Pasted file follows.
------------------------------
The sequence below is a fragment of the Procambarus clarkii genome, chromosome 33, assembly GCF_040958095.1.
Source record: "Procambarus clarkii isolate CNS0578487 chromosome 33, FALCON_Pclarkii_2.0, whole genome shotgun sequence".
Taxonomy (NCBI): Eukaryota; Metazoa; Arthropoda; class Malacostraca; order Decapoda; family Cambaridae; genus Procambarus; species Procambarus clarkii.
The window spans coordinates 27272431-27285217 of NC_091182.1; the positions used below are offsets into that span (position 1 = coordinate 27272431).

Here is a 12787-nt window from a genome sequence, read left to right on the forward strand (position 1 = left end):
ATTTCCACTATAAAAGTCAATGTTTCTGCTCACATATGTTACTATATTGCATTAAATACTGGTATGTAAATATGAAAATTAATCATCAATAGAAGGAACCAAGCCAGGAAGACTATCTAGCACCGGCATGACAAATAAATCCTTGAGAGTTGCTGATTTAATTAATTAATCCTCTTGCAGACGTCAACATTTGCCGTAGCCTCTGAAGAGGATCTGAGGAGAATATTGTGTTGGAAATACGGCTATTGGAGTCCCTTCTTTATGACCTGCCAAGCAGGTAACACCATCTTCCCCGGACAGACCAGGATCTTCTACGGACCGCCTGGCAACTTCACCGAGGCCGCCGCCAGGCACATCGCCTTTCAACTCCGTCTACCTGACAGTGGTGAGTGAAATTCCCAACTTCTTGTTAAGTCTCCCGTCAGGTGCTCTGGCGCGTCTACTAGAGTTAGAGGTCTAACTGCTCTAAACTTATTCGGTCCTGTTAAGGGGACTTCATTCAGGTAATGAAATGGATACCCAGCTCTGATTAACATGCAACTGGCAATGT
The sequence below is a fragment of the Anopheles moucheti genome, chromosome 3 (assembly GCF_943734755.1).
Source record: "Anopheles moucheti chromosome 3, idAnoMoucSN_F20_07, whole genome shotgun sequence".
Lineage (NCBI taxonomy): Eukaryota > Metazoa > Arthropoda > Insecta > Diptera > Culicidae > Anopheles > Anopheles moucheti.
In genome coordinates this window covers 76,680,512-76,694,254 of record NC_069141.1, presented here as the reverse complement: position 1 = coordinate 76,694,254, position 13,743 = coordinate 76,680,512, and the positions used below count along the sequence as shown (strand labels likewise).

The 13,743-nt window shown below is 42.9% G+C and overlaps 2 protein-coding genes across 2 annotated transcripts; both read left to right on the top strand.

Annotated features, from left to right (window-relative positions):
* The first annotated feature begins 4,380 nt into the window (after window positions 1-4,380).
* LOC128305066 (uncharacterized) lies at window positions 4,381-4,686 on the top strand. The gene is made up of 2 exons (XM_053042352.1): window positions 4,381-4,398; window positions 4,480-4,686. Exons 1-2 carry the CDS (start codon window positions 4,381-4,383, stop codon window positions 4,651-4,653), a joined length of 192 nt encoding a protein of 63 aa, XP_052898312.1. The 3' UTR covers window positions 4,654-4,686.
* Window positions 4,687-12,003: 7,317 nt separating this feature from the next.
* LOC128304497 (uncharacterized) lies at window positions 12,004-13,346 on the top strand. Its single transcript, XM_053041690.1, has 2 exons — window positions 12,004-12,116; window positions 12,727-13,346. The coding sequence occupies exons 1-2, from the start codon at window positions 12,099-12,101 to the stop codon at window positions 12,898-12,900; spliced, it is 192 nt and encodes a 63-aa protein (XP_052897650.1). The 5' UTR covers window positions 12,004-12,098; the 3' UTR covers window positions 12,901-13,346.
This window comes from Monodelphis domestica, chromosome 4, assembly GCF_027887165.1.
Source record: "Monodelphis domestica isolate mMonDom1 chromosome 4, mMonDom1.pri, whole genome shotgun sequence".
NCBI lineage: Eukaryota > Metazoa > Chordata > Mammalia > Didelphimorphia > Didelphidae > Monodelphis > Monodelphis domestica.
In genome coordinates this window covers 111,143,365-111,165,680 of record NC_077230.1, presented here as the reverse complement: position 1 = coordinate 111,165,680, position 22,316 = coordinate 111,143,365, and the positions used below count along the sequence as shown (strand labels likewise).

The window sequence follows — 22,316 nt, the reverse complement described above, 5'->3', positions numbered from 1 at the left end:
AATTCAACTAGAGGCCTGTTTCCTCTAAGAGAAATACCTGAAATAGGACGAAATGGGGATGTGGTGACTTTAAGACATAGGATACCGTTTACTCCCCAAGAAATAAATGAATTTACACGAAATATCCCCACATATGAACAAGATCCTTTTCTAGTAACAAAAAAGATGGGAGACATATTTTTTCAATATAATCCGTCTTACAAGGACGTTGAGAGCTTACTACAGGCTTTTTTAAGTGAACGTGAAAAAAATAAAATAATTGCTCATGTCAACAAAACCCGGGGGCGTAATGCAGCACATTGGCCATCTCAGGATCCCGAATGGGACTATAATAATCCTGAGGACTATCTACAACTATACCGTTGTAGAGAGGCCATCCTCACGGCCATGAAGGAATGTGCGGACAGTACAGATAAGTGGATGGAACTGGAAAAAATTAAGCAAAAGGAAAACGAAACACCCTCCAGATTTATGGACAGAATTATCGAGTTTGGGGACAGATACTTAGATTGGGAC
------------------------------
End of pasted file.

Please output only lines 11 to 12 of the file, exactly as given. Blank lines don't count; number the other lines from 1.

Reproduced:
The 13,743-nt window shown below is 42.9% G+C and overlaps 2 protein-coding genes across 2 annotated transcripts; both read left to right on the top strand.

Annotated features, from left to right (window-relative positions):